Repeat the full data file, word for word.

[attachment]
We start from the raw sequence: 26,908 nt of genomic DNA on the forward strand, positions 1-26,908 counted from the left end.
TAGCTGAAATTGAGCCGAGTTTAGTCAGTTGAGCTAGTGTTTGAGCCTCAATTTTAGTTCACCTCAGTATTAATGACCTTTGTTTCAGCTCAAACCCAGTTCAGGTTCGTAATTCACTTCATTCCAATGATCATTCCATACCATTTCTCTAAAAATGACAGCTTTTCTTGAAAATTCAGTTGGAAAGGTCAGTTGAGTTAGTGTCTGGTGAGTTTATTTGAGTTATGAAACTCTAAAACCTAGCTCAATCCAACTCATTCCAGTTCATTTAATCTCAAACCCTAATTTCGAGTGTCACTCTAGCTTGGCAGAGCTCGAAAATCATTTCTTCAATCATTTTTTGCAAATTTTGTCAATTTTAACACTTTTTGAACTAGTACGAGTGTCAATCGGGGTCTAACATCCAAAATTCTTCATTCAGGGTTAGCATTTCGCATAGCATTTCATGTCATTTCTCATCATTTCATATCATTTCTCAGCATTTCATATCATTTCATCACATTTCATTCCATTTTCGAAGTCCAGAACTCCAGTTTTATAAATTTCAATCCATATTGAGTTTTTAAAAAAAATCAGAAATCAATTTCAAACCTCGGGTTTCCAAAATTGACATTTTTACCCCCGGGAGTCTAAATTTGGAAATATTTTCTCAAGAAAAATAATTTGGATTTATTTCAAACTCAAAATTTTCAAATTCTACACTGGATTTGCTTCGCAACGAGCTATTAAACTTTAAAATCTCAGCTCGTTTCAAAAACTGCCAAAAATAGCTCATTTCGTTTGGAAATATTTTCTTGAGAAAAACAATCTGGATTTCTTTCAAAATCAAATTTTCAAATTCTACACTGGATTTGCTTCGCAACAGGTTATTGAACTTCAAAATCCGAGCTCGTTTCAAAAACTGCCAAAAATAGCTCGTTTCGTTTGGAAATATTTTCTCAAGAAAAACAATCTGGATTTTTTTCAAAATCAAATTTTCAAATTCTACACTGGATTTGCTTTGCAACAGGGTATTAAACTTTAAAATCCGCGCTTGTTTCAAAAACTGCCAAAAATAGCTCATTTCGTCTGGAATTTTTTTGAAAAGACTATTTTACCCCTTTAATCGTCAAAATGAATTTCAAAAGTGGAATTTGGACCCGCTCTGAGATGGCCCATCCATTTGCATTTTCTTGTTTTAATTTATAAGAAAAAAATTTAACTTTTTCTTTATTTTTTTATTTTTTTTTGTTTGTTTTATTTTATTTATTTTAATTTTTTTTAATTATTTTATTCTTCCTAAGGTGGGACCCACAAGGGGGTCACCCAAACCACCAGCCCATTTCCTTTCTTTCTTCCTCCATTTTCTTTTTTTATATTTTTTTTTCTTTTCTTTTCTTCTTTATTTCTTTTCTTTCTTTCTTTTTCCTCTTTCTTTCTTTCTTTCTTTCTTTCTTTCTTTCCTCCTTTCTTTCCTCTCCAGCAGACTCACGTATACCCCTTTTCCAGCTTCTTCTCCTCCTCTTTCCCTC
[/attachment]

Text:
We start from the raw sequence: 26,908 nt of genomic DNA on the forward strand, positions 1-26,908 counted from the left end.
TAGCTGAAATTGAGCCGAGTTTAGTCAGTTGAGCTAGTGTTTGAGCCTCAATTTTAGTTCACCTCAGTATTAATGACCTTTGTTTCAGCTCAAACCCAGTTCAGGTTCGTAATTCACTTCATTCCAATGATCATTCCATACCATTTCTCTAAAAATGACAGCTTTTCTTGAAAATTCAGTTGGAAAGGTCAGTTGAGTTAGTGTCTGGTGAGTTTATTTGAGTTATGAAACTCTAAAACCTAGCTCAATCCAACTCATTCCAGTTCATTTAATCTCAAACCCTAATTTCGAGTGTCACTCTAGCTTGGCAGAGCTCGAAAATCATTTCTTCAATCATTTTTTGCAAATTTTGTCAATTTTAACACTTTTTGAACTAGTACGAGTGTCAATCGGGGTCTAACATCCAAAATTCTTCATTCAGGGTTAGCATTTCGCATAGCATTTCATGTCATTTCTCATCATTTCATATCATTTCTCAGCATTTCATATCATTTCATCACATTTCATTCCATTTTCGAAGTCCAGAACTCCAGTTTTATAAATTTCAATCCATATTGAGTTTTTAAAAAAAATCAGAAATCAATTTCAAACCTCGGGTTTCCAAAATTGACATTTTTACCCCCGGGAGTCTAAATTTGGAAATATTTTCTCAAGAAAAATAATTTGGATTTATTTCAAACTCAAAATTTTCAAATTCTACACTGGATTTGCTTCGCAACGAGCTATTAAACTTTAAAATCTCAGCTCGTTTCAAAAACTGCCAAAAATAGCTCATTTCGTTTGGAAATATTTTCTTGAGAAAAACAATCTGGATTTCTTTCAAAATCAAATTTTCAAATTCTACACTGGATTTGCTTCGCAACAGGTTATTGAACTTCAAAATCCGAGCTCGTTTCAAAAACTGCCAAAAATAGCTCGTTTCGTTTGGAAATATTTTCTCAAGAAAAACAATCTGGATTTTTTTCAAAATCAAATTTTCAAATTCTACACTGGATTTGCTTTGCAACAGGGTATTAAACTTTAAAATCCGCGCTTGTTTCAAAAACTGCCAAAAATAGCTCATTTCGTCTGGAATTTTTTTGAAAAGACTATTTTACCCCTTTAATCGTCAAAATGAATTTCAAAAGTGGAATTTGGACCCGCTCTGAGATGGCCCATCCATTTGCATTTTCTTGTTTTAATTTATAAGAAAAAAATTTAACTTTTTCTTTATTTTTTTATTTTTTTTTGTTTGTTTTATTTTATTTATTTTAATTTTTTTTAATTATTTTATTCTTCCTAAGGTGGGACCCACAAGGGGGTCACCCAAACCACCAGCCCATTTCCTTTCTTTCTTCCTCCATTTTCTTTTTTTATATTTTTTTTTCTTTTCTTTTCTTCTTTATTTCTTTTCTTTCTTTCTTTTTCCTCTTTCTTTCTTTCTTTCTTTCTTTCTTTCTTTCCTCCTTTCTTTCCTCTCCAGCAGACTCACGTATACCCCTTTTCCAGCTTCTTCTCCTCCTCTTTCCCTC